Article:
Data collected in a survey study, and the results of the data analyses, are highly dependent on the quality of measurement. For example, if you were assessing subjective depression in older adults, you would want to use a depression scale that consistently measures the specific construct of depression similarly with multiple measurement points and samples. Your instrument must measure the construct of depression and not a similar construct such as grief, stress, or anxiety. Your results should be related to similar findings that have been previously supported in the literature as well as within the community that works with depression in older adults.
This week, you will apply measurement principles to specific variables and variable relationships in survey research, and you will apply empirical decision rules to variable selection and definition. You will also explain the benefits of multivariate and multidisciplinary approaches to variable selection and measurement. Finally, you will begin working on your Research Proposal Introduction Draft, which is due in Week 5.
Variable Definition and Measurement
There are two familiar sayings in the research community. First, We live in a multivariate world, so we need to conduct multivariate research, and second, garbage in, garbage out. The first statement is a reflection of the normal state of the human condition, in which multiple factors usually influence a given phenomenon. Stated in research terms, at least several variables are related to the primary variable of interest. How, then, do you know which variables to study? For example, when conducting depression research with the elderly, some of the highly related variables that also should be included in a primary depression study might include physical health status, socialization, stress, coping, and access to resources. No one variable on its own can explain depression in this population.
The second statement�garbage in, garbage out is common in the quantitative statistical community and is self-explanatory. If the quality of the measures and collected data are poor, every action and result that follows will also be poor, thus affecting reliability, validity, and credibility in a negative way. Optimally designed and executed survey studies prioritize measurement. They are reliable, meaning measurement is consistently applied. They are also valid, meaning truth and meaning in the measurement is applied. Finally, they are credible, meaning the results are subjectively, as well as objectively, believable.
Refer back to the example in the Introduction for this week. Using a depression scale that consistently measures the specific construct of depression similarly with multiple measurement points and samples strengthens reliability. Using an instrument that measures the construct of depression�and not a similar construct such as grief, stress, or anxiety�strengthens validity. Ensuring that your results relate to similar findings supported in the literature as well as within the community that works with depression in older adults also strengthens credibility.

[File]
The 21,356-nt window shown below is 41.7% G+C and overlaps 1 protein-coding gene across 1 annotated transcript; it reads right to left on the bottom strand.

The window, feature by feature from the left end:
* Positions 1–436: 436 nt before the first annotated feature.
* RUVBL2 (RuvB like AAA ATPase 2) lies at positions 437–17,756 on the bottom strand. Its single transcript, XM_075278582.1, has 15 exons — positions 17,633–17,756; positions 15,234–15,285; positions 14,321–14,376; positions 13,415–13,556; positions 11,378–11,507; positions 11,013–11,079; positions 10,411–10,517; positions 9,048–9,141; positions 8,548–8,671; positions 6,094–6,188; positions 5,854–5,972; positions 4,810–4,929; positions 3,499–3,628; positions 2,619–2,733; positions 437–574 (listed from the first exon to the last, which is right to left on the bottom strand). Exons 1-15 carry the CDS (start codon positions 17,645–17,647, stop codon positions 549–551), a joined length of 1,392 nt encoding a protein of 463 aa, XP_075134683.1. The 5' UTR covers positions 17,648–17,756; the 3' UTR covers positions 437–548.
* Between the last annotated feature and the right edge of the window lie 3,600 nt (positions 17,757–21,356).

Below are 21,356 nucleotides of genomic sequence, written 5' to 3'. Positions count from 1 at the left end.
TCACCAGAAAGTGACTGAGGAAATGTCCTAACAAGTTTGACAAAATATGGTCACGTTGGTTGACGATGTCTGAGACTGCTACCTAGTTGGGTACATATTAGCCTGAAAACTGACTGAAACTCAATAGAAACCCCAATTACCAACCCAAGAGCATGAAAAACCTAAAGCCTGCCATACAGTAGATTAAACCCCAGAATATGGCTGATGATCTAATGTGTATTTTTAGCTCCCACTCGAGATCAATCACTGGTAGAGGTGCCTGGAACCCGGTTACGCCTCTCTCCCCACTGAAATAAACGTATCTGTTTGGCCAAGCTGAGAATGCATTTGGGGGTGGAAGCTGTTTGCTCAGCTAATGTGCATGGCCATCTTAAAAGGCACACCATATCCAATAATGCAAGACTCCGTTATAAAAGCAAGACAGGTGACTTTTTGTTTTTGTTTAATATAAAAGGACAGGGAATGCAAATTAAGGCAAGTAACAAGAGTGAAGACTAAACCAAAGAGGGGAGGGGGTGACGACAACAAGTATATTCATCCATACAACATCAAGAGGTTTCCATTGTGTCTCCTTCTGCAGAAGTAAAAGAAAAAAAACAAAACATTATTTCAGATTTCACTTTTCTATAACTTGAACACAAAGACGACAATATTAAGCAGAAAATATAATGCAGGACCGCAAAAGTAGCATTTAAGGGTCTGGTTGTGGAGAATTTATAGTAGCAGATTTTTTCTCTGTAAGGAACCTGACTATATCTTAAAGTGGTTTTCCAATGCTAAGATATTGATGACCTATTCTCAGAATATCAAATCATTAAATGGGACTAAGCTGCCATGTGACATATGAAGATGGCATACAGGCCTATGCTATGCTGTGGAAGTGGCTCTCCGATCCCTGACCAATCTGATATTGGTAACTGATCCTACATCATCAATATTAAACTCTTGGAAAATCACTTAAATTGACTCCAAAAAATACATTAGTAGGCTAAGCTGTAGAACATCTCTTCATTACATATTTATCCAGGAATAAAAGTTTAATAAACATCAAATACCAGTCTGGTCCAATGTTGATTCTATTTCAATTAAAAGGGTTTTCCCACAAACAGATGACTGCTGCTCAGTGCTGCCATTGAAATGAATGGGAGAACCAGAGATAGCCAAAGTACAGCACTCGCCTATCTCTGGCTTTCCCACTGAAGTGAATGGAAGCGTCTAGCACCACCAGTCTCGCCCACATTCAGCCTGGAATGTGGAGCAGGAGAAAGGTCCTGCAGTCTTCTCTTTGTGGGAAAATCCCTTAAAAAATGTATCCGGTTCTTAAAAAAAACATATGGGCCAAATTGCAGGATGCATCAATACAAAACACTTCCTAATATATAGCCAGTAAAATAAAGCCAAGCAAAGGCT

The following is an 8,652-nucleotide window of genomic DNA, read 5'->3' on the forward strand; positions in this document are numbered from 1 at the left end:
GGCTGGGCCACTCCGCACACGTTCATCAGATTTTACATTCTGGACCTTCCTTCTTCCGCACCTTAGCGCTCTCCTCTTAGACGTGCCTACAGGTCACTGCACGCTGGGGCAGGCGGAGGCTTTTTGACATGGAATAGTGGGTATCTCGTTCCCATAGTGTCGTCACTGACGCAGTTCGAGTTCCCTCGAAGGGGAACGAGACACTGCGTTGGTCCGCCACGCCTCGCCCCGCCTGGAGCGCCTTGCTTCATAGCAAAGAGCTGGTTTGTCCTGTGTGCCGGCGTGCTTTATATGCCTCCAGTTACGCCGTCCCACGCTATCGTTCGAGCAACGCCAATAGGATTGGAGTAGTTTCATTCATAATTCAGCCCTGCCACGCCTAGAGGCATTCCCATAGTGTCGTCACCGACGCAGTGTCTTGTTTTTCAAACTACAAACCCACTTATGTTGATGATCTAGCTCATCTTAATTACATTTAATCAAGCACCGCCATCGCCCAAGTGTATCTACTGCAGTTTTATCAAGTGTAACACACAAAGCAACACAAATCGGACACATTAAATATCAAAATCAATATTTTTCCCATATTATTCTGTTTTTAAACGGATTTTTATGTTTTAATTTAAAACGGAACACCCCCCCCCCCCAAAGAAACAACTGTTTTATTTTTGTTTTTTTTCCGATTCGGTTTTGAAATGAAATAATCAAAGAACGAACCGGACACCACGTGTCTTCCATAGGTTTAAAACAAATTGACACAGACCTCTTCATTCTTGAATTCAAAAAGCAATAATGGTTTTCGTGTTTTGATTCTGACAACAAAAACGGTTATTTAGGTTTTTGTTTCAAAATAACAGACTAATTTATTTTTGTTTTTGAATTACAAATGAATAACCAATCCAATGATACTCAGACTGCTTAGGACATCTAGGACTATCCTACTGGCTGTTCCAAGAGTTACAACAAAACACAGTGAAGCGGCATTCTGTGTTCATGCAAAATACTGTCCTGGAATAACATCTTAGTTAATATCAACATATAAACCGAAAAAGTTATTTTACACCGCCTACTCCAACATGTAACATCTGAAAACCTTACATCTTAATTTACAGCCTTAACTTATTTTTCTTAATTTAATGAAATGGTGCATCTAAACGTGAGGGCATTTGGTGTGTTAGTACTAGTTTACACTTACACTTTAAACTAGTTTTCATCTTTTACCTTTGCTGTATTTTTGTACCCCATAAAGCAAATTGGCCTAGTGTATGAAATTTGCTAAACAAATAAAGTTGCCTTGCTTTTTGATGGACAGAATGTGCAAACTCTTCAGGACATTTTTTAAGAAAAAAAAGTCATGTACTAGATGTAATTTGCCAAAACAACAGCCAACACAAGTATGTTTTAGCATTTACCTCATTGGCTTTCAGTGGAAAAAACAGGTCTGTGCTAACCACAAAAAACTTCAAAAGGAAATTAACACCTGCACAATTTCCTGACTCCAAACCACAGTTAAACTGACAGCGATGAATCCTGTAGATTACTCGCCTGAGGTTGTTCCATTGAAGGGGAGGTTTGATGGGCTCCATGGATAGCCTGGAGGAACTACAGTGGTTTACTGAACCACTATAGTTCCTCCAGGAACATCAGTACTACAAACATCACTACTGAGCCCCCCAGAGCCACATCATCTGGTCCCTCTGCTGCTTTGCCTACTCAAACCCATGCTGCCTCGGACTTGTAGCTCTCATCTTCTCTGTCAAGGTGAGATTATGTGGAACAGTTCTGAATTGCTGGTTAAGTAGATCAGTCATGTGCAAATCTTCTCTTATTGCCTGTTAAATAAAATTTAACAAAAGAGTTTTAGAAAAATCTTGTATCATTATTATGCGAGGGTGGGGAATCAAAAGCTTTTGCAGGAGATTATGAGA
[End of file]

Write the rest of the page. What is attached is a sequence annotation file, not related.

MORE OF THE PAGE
For this Discussion, use your topic from Week 3(listed below), and consider three key variables in the research study you proposed for that topic. Think about how you would operationally define and measure each, using theory as the basis of your decisions. In addition, reflect on how you would justify your choice of measurement, including specific scales or measures you would use, and why. Finally, consider how a multivariate approach to variable selection and measurement would optimally assess your research problem.
With these thoughts in mind:
Post by Day 4
a description of three key variables in your Research Proposal.
Then explain how you would operationally define and measure each. Explain and justify your choice of measurement, including specific scales or measures you might use and why.
Finally, explain how you might use a multivariate approach to variable selection and measurement to optimally assess your research problem.
Be sure to support your postings and responses with specific references to the Learning Resources.
The topic of interest for my research proposal is �the psychosocial role of social workers in improving quality of life of chronic kidney disease patients. The basis of the topic is the increased concerns about chronic disease patients, who have been identified as experiencing challenges in their emotional, psychological, physical, and social status (Finnegan-John & Thomas, 2012). As such, there is a need to examine whether psychological and social support to these patients improve their quality of life. The topic is relevant for survey research because it intends to collect small bits of information from a diverse group of people with the overall goal of establishing a general conclusion (Driscoll, 2011). In other words, it is a topic that wants to reveal the �opinions, experiences, and behavior� (Driscoll, 2011, p. 163) of people with regard to their role in supporting chronic kidney disease patients.
More writing instructions:
The required responses for many of you NEED more detail and context… For required posts (discussion and required responses), you want your paragraphs to include 3-5 full sentences and at least one empirical cite. BETTER paragraphs include multiple cites. Do not rely only on text cites… in fact, if you only use text cites after week 3, you will end up losing points… Also, make sure you review the APA manual and other resources carefully about citing, referencing, etc… It takes a while to get a good handle on all of the “little” APA goodies… including “and versus &,” how to format “et al.” cites, what to italicize, etc…